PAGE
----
From Peter Maier

After the election, I invited all the newly elected School Board members to post something on this blog. Peter Maier is the first to send his piece in.

"With most of the votes now counted, I have been elected to the Seattle School Board by a majority of over 63%. I thank the voters of Seattle for the trust they have placed in me.

I recognize that the incumbent Sally Soriano had the support of a significant number of voters, including some contributors to this blog. With the election now over, I hope we can put it behind us and unite around our common goal of achieving a quality education for all Seattle public school students across the city. For my part, I will listen carefully to all persons who care about our schools, regardless of which candidate they supported in the election.

Now the hard work begins. We are fortunate to have School Board members, both new and old, who are dedicated to improving our schools and to sustaining the many good things that are already happening. I am hopeful, and excited at the prospect of trying to solve these policy puzzles.

I believe that the School Board has an ideal opportunity to work together with the Superintendent and her staff to identify key priorities and then move forward with them. This is more than just campaign talk. With largely new leadership in the SPS senior staff, and with four new Board members, we have a unique window of opportunity to establish these priorities. Just what these priorities will be I cannot say at this point because I myself do not yet know. I am very aware that I am one of seven Board members, and that the Board must be aligned with the Superintendent. My own suggestions would be:
  • turnaround plans for selected schools;
  • improving math instruction;
  • financial health of the district;
  • strengthening middle schools and 9th grade transition; and
  • completing the assignment plan changes.

These priorities are likely to emerge in the next few months through the interactions of the Superintendent and the Board, and with plenty of public input and discussion.

Thanks, and I look forward to working with and representing all of you.

Peter Maier"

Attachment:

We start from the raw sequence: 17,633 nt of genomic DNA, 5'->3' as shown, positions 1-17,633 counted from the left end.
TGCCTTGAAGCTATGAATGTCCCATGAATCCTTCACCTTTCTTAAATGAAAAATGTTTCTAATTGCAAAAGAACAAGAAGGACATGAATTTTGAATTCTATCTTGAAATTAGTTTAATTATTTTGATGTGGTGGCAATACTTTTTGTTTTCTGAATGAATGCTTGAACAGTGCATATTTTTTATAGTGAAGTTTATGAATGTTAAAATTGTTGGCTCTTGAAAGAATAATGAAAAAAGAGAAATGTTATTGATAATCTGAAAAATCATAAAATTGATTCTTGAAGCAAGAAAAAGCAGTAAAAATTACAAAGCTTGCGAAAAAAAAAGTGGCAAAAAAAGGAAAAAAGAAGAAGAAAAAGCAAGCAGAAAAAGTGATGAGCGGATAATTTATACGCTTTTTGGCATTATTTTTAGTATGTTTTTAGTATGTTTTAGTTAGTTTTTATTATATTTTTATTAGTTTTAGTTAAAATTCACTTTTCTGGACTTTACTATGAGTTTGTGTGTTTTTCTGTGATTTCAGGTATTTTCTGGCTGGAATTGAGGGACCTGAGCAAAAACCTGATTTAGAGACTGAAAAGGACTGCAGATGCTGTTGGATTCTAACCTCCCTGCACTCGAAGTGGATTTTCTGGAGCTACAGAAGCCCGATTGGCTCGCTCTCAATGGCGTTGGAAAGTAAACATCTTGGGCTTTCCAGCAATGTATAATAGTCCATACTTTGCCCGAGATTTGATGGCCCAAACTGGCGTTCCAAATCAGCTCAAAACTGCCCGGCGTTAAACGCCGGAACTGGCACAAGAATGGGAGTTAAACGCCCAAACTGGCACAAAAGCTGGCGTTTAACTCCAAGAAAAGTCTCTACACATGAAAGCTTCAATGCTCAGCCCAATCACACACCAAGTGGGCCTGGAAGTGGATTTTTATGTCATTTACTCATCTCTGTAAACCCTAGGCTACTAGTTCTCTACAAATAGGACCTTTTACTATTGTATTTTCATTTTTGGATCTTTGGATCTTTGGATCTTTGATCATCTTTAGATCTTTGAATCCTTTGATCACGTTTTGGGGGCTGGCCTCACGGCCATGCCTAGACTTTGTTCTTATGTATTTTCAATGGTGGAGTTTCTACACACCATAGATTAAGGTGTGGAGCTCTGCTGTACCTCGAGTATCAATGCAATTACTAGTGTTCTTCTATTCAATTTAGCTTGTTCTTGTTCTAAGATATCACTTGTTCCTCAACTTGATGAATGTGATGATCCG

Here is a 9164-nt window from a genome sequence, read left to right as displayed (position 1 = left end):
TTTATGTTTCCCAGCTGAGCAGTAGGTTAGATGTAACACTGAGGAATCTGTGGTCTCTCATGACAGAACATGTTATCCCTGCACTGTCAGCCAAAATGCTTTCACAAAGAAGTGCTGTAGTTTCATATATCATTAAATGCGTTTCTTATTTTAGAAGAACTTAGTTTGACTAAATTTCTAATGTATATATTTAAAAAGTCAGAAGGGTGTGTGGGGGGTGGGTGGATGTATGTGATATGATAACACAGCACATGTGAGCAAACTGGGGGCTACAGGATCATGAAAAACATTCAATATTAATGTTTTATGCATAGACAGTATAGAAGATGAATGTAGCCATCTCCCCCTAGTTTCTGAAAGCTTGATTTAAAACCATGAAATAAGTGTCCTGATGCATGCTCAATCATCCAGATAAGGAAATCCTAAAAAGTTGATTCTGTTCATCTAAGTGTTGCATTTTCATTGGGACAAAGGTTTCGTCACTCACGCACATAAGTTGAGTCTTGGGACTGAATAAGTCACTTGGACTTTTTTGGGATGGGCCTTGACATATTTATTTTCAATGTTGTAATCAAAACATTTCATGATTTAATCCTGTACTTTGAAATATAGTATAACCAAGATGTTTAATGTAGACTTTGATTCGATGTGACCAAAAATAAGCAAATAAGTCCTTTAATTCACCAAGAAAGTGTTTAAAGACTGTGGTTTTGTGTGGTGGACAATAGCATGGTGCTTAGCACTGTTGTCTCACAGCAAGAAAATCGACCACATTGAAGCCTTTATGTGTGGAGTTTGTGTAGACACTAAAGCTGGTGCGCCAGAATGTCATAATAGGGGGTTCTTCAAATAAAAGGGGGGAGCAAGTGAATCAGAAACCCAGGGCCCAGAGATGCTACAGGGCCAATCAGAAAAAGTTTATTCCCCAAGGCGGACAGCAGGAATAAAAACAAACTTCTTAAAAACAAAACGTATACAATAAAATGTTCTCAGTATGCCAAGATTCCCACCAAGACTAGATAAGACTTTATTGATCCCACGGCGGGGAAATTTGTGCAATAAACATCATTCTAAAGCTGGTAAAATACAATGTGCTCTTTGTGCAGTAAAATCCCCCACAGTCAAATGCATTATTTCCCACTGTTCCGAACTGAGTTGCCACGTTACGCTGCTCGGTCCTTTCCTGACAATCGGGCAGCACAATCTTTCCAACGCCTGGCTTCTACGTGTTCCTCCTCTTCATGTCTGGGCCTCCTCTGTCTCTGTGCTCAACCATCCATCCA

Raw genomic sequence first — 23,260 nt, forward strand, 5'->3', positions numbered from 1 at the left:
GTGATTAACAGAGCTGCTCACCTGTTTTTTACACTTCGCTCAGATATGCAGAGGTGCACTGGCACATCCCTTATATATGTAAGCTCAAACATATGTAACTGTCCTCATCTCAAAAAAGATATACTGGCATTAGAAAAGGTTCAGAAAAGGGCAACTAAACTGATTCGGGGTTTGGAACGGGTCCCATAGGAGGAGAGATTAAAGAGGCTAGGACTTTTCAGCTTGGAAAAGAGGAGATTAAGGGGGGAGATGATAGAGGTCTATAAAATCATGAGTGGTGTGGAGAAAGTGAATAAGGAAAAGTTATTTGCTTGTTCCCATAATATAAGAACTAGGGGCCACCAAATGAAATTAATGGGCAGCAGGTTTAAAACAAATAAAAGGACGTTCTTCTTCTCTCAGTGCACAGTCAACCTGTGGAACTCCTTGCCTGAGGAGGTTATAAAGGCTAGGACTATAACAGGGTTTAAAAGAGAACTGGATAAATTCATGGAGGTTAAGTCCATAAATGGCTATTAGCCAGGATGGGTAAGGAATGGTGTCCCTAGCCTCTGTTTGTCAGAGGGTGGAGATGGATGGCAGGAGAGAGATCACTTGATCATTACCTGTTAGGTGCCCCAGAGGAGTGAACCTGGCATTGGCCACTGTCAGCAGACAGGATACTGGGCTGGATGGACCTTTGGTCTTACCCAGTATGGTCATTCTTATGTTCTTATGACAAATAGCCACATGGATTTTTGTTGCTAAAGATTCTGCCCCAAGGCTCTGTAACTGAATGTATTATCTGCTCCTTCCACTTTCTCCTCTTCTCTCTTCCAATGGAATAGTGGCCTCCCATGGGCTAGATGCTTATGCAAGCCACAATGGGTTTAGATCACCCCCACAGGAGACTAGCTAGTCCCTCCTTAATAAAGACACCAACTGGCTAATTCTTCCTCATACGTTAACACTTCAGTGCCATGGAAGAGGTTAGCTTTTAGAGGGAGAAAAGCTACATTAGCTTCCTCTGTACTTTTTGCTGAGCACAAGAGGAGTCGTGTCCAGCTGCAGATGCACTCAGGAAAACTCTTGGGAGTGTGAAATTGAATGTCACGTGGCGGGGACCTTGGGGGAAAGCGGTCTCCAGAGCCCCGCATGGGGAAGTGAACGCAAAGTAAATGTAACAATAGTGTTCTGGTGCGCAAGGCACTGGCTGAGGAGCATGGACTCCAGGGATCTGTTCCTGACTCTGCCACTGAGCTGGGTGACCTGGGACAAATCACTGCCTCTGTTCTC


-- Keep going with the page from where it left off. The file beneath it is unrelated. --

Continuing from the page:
Anonymous said…

Congratulations on your election.

Please read these policies which have been long neglected but have the potential to greatly improve mathematics, middle schools, and the 9th grade transition. D43.00 D44.00 and D45.00

Please read state law RCW 28A 600.020 and get it applied in the SPS

Peter it would be a good idea if you actually wish to make data driven decisions that you find someone reliable to acquire data and review it yourself. The supposed data driven decision on the Elementary math adoption of Everyday math was a fraudulent presentation of carefully cherry-picked data and had nothing to do with data driven decision making. Ditto for the district's autocratic mandate that West Seattle High School must move to a 6-period day.
Charlie Mas said…
Congratulations and welcome!

The list of priorities looks great.

The Board has just a bit more work to do on the math instruction by selecting a high school curriculum. I sure hope the student assignment decision process continues to show the sort of community engagement it has featured so far. An open and data-driven practice will go a long way to reduce the contentiousness that is likely to follow any decisions.

I don't really see the Board's role in strengthing middle schools or easing the 9th grade transition. I'm not sure what more the Board could do to secure the District's financial health - other than occassionally say "no" to a change order so we can keep capital projects on budget. The choice of capital projects might do with a review as well.

We already have Policies in place regarding District level intervention for struggling schools. These Policies have been largely neglected of late. Perhaps the new Board will find a way to enforce Policies.
Anonymous said…
Thank you Peter, and welcome!
I like your list of priorities and am eager to see the board roll up their sleeves and tackle them. Especially strengthening our middle schools. They are truly the weak link, and our students deserve better.

And, thank you for reinforcing the need for much public input and discussion.

Welcome, and thank you!
Anonymous said…
Charlie, the Board has much more than "a bit more work to do" regarding strengthening our math instruction. They're job is not limited to simply selecting a HS math curriculum, as you state. They have to monitor the districts attempts to work on alignment and smooth transition between Elem and MS and MS to HS. They need to assure that our HS students are properly prepared for college math! And they need to hold the district accountable by monitoring the newly adopted elementary math curriculum, Everyday Math, to assure that it is challenging and appropriate for ALL students. They need to be prepared to hold the district accountable when any issues with these new curriculum's arise (and they will).

There is a lot of work to do to strengthen our math instruction. Saying that the only step left for the board is choosing a HS math curriculum is an understatement.

Peter, thanks for tackling this, and making it one of your priorities!
Charlie Mas said…
I can certainly understand how and why anonymous wants the Board to do more work in support of math education.

The Board's role in "alignment and smooth transition between Elem and MS and MS to HS". is to choose a High School curriculum which aligns with the recently selected middle school curriculum.

Likewise, the work the Board can do to "assure that our HS students are properly prepared for college math!" is to select a high school curriculum designed to meet that goal.